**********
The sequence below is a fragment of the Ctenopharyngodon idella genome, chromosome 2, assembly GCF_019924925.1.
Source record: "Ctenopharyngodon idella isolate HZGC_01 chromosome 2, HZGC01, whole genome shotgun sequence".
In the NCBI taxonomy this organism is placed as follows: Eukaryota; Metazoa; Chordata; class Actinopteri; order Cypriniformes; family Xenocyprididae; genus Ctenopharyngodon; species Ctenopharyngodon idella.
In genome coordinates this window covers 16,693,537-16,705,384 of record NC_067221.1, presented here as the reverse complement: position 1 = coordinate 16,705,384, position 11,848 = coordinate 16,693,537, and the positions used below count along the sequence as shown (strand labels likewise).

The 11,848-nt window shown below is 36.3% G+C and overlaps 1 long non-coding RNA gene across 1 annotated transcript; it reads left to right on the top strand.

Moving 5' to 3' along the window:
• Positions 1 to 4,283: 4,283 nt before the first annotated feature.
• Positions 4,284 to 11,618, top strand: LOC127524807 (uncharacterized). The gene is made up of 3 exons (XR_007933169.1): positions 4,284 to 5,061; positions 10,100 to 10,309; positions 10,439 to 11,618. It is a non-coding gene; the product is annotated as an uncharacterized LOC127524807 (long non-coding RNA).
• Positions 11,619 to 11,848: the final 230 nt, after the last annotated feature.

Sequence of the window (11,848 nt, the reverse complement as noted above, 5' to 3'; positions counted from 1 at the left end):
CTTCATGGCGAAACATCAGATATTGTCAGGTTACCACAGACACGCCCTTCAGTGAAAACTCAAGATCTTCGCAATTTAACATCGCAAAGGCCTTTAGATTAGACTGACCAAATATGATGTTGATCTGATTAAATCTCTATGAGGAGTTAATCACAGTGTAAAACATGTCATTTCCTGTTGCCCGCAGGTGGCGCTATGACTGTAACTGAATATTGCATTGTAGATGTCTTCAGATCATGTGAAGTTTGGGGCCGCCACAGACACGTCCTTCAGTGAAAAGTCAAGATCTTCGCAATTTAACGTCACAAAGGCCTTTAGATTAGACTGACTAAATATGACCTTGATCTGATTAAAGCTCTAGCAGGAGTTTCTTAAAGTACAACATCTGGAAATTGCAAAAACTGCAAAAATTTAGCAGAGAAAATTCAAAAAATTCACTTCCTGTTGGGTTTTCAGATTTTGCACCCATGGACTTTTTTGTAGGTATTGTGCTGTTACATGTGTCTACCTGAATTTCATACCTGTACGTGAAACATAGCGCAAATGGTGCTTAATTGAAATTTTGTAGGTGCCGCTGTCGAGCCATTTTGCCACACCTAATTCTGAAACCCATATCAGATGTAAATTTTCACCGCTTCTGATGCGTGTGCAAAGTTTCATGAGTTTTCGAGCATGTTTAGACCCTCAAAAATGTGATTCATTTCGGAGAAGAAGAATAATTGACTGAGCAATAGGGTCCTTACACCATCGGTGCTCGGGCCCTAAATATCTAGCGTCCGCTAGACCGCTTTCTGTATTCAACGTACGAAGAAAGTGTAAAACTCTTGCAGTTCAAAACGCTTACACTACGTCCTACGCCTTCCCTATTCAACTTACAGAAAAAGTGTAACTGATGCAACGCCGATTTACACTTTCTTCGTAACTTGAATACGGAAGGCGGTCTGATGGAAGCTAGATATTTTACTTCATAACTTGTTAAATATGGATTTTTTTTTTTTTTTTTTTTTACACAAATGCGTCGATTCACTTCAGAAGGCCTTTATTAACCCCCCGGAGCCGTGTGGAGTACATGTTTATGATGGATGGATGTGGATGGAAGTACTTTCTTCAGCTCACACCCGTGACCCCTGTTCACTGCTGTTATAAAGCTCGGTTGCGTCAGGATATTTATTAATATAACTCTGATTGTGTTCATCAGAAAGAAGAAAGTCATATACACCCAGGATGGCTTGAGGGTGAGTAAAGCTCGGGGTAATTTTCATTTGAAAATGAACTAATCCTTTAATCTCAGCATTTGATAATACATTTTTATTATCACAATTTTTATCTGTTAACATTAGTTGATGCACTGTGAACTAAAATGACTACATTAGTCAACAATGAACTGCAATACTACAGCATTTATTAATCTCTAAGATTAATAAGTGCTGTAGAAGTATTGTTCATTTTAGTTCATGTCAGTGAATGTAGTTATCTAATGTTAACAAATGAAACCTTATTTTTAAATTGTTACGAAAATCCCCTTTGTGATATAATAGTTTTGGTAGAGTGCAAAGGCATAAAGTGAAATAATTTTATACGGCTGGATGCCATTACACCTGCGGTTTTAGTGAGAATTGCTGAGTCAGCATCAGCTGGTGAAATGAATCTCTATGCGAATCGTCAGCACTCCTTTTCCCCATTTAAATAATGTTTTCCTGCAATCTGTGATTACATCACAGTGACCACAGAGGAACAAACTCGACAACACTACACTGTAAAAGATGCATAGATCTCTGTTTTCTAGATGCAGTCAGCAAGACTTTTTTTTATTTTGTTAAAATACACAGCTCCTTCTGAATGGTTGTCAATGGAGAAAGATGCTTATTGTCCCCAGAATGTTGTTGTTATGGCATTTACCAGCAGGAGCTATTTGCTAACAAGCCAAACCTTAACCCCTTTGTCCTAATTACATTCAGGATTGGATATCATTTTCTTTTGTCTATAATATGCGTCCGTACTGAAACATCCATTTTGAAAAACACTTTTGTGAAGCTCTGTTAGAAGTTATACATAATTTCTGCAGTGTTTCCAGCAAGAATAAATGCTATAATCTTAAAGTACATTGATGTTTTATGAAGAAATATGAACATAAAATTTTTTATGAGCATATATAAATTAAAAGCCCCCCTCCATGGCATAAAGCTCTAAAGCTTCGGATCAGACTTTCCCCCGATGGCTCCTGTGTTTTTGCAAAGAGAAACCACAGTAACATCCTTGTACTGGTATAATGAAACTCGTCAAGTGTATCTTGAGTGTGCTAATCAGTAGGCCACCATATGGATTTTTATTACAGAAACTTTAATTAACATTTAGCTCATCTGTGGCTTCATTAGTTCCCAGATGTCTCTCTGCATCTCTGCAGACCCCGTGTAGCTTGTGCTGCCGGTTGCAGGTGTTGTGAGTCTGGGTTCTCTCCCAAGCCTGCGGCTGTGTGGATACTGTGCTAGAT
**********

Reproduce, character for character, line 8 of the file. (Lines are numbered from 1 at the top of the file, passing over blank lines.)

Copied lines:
• Positions 4,284 to 11,618, top strand: LOC127524807 (uncharacterized). The gene is made up of 3 exons (XR_007933169.1): positions 4,284 to 5,061; positions 10,100 to 10,309; positions 10,439 to 11,618. It is a non-coding gene; the product is annotated as an uncharacterized LOC127524807 (long non-coding RNA).